Expected Changes to UK University Admissions Process
The UK’s Education Secretary, Gavin Williamson, has recently announced plans to review the national university admissions system, moving away from using student’s UCAS predicted grades and towards a post-qualification admissions process.
The idea of Post Qualification Admissions (PQA) and Post Qualification Offers (PQO) are policy ideas which have been long debated amongst those in the higher education sector. But with the recent announcement from the government, as well as the backing of bodies such as UCAS and Universities UK, it seems as though we are seeing for the first time the potential for actual implementation.
What are the Expected Changes?
There could be big changes on the horizon for the UCAS admissions process in UK higher education institutions. These proposed amendments include 2 major potential shifts:
(1) University offers at UK institutions could be based on student’s actual grades rather than predicted grades.
(2) The start of the academic year could be changing from September to January.
These changes could be implemented as early as next year, however will not affect 2021 university applications.
What are UCAS Predicted Grades?
According to the official UCAS website,
“A predicted grade is the grade of qualification an applicant’s school or college believes they’re likely to achieve in positive circumstances.
These predicted grades are then used by universities and colleges, as part of the admissions process, to help them understand an applicant’s potential.”
What Would the Changes Mean?
These changes could have ramifications for domestic and international students wanting to study in the UK, as offers would be made on actual grades rather than relying on predicted grades from teachers. Students could receive their university offers only once they have earned their final grades.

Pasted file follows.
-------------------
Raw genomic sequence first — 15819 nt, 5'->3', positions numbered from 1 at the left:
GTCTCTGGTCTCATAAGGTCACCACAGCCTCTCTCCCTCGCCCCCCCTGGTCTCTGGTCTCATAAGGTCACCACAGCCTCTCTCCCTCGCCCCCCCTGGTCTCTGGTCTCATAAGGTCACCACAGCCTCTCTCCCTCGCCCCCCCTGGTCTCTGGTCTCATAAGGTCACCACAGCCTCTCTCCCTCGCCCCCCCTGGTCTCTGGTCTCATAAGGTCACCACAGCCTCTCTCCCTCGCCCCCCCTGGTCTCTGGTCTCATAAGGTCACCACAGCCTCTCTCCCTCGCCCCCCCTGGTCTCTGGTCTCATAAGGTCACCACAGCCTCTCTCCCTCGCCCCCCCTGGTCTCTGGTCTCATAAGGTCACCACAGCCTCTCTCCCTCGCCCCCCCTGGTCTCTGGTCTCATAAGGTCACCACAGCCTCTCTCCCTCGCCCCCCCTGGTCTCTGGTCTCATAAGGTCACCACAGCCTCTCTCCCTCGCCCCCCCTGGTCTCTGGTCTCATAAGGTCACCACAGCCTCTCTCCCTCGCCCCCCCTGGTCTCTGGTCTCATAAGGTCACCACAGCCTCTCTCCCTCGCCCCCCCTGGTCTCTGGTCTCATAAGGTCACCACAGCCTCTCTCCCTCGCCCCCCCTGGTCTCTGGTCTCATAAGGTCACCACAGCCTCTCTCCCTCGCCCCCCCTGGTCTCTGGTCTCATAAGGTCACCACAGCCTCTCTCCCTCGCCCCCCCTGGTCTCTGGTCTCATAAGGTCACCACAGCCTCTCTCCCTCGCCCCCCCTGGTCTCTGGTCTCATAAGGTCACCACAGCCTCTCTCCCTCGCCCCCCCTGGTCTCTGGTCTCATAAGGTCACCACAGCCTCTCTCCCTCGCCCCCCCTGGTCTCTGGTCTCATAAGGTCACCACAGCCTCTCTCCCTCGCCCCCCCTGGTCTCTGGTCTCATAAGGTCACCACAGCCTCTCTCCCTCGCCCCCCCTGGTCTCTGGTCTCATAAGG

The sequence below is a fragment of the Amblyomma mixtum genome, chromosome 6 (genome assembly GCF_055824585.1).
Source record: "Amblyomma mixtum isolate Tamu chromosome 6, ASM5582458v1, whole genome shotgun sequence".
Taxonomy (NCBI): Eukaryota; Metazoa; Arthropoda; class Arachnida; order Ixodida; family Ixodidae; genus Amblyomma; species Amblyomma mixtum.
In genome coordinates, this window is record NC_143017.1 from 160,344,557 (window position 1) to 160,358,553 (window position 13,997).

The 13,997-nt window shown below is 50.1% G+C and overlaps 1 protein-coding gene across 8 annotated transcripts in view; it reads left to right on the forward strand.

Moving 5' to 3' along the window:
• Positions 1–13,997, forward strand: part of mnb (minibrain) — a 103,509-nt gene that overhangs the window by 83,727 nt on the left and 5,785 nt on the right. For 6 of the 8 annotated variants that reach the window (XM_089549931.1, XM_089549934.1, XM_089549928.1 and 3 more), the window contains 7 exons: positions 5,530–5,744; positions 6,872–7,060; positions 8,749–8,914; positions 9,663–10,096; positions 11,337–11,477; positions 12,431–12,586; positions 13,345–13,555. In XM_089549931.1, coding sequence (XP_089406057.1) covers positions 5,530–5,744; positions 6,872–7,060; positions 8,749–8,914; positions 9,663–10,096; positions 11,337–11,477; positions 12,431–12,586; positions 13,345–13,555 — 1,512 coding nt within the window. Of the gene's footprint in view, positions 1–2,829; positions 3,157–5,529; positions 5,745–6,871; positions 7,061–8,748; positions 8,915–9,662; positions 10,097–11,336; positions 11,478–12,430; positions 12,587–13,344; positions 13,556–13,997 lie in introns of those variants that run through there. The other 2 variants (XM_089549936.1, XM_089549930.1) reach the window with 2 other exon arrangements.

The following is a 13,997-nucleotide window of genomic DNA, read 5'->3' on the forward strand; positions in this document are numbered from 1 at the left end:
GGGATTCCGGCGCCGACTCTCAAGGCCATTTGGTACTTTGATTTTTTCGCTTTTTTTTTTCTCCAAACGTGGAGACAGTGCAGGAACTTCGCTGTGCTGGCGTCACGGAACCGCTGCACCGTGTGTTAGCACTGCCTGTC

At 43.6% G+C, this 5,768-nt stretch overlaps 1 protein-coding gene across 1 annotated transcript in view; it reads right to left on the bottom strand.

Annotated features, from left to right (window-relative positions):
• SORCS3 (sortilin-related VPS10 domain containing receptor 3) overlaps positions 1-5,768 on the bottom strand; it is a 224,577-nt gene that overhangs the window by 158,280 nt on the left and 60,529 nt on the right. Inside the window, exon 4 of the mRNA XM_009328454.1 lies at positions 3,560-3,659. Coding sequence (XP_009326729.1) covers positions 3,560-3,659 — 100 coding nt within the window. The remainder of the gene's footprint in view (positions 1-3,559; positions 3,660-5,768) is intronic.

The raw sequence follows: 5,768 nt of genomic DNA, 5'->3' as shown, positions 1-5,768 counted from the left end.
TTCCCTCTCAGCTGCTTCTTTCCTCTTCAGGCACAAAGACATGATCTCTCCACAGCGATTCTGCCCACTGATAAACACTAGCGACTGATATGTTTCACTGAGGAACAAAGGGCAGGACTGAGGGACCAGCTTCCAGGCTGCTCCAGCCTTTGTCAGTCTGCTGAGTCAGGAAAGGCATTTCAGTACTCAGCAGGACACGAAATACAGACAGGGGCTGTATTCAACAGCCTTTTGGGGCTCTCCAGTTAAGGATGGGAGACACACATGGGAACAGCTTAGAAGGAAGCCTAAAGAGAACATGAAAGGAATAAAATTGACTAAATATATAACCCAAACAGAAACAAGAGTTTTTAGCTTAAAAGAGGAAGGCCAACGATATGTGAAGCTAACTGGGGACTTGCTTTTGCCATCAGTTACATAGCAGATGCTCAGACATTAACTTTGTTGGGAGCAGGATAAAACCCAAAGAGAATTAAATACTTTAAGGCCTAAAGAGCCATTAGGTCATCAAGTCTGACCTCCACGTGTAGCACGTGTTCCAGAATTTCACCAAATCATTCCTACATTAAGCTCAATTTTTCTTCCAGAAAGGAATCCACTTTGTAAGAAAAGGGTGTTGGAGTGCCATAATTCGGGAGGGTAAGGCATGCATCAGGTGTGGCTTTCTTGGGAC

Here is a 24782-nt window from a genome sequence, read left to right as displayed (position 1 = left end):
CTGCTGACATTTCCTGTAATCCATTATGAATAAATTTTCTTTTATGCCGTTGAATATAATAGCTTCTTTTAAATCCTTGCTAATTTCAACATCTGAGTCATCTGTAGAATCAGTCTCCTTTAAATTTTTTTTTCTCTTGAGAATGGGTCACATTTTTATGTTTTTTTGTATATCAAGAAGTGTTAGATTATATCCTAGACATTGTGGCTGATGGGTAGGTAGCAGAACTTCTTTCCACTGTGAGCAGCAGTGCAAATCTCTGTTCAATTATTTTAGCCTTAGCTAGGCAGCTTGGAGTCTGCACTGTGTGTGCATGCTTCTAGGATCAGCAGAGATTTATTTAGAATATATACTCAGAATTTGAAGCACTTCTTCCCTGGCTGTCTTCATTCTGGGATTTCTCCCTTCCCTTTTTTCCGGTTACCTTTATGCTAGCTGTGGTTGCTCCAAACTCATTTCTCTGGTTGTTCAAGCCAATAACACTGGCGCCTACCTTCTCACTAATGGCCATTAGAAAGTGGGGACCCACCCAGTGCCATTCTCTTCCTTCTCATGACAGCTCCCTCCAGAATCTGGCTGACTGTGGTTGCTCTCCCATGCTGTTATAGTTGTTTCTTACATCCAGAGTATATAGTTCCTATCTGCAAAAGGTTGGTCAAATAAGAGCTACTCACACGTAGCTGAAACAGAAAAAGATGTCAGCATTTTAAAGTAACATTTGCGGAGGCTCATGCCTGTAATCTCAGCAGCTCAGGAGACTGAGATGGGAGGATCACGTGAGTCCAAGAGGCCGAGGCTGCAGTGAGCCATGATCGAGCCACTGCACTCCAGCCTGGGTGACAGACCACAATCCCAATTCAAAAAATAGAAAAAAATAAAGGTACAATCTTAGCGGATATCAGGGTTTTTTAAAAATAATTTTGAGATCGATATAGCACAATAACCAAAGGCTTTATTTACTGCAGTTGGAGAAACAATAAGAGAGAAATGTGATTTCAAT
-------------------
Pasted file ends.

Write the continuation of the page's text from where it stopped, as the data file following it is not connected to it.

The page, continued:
This would mirror the Australian academic calendar and could even better support students from disadvantaged backgrounds, as high achievers from such a background have been found to be more likely to have their grades under-predicted. In fact, research conducted by UCL’s Institute of Education showed almost a quarter of high ability applicants from low-income households had their results under-predicted between 2013 – 2015.
Moving to a system where offers are made after students have achieved their results would also put an end to the soaring use of unconditional offers, where students are encouraged to accept an offer to a university or course which may not be their first choice, and adds to the current 6.3% dropout rate of undergraduate students
Education Secretary for the UK government, Gavin Williamson recently said:
“We should celebrate the fact that we are seeing record numbers of disadvantaged students going to university, but the current admissions system is letting down the brightest pupils from the most disadvantaged backgrounds. By using predicted grades it is limiting the aspirations of students before they know what they can achieve.
We need to radically change a system which breeds low aspiration and unfairness. That is why we are exploring how best to transform the admission process to one which can propel young people into the most promising opportunities for them within higher education.”
What Impact Could the Changes Have for International Students?
Currently, the UK is the 2nd most popular destination to study worldwide, with international students making up around 20% of the total studying population. This review to innovate the UCAS system has put a strong emphasis on wanting to make the process work with international students and not deter them from applying.